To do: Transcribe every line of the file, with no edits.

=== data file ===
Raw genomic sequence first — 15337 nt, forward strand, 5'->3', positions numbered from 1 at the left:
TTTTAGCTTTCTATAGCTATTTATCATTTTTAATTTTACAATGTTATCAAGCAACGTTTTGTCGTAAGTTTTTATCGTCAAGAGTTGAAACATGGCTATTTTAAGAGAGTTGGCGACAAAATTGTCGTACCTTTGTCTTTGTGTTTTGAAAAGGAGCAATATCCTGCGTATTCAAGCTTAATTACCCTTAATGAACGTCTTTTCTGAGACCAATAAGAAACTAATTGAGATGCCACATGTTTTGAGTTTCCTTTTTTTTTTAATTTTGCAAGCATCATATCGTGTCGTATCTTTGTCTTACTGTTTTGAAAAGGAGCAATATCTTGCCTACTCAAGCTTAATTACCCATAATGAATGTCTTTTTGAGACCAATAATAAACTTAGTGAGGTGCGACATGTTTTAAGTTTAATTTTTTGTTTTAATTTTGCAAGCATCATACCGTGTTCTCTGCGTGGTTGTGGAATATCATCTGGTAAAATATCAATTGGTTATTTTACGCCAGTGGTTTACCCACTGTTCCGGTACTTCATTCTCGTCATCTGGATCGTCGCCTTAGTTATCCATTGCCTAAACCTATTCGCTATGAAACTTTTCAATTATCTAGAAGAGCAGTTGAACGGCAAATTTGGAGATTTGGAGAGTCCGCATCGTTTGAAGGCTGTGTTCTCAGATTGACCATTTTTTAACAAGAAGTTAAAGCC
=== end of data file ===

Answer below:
Raw genomic sequence first — 15337 nt, forward strand, 5'->3', positions numbered from 1 at the left:
TTTTAGCTTTCTATAGCTATTTATCATTTTTAATTTTACAATGTTATCAAGCAACGTTTTGTCGTAAGTTTTTATCGTCAAGAGTTGAAACATGGCTATTTTAAGAGAGTTGGCGACAAAATTGTCGTACCTTTGTCTTTGTGTTTTGAAAAGGAGCAATATCCTGCGTATTCAAGCTTAATTACCCTTAATGAACGTCTTTTCTGAGACCAATAAGAAACTAATTGAGATGCCACATGTTTTGAGTTTCCTTTTTTTTTTAATTTTGCAAGCATCATATCGTGTCGTATCTTTGTCTTACTGTTTTGAAAAGGAGCAATATCTTGCCTACTCAAGCTTAATTACCCATAATGAATGTCTTTTTGAGACCAATAATAAACTTAGTGAGGTGCGACATGTTTTAAGTTTAATTTTTTGTTTTAATTTTGCAAGCATCATACCGTGTTCTCTGCGTGGTTGTGGAATATCATCTGGTAAAATATCAATTGGTTATTTTACGCCAGTGGTTTACCCACTGTTCCGGTACTTCATTCTCGTCATCTGGATCGTCGCCTTAGTTATCCATTGCCTAAACCTATTCGCTATGAAACTTTTCAATTATCTAGAAGAGCAGTTGAACGGCAAATTTGGAGATTTGGAGAGTCCGCATCGTTTGAAGGCTGTGTTCTCAGATTGACCATTTTTTAACAAGAAGTTAAAGCC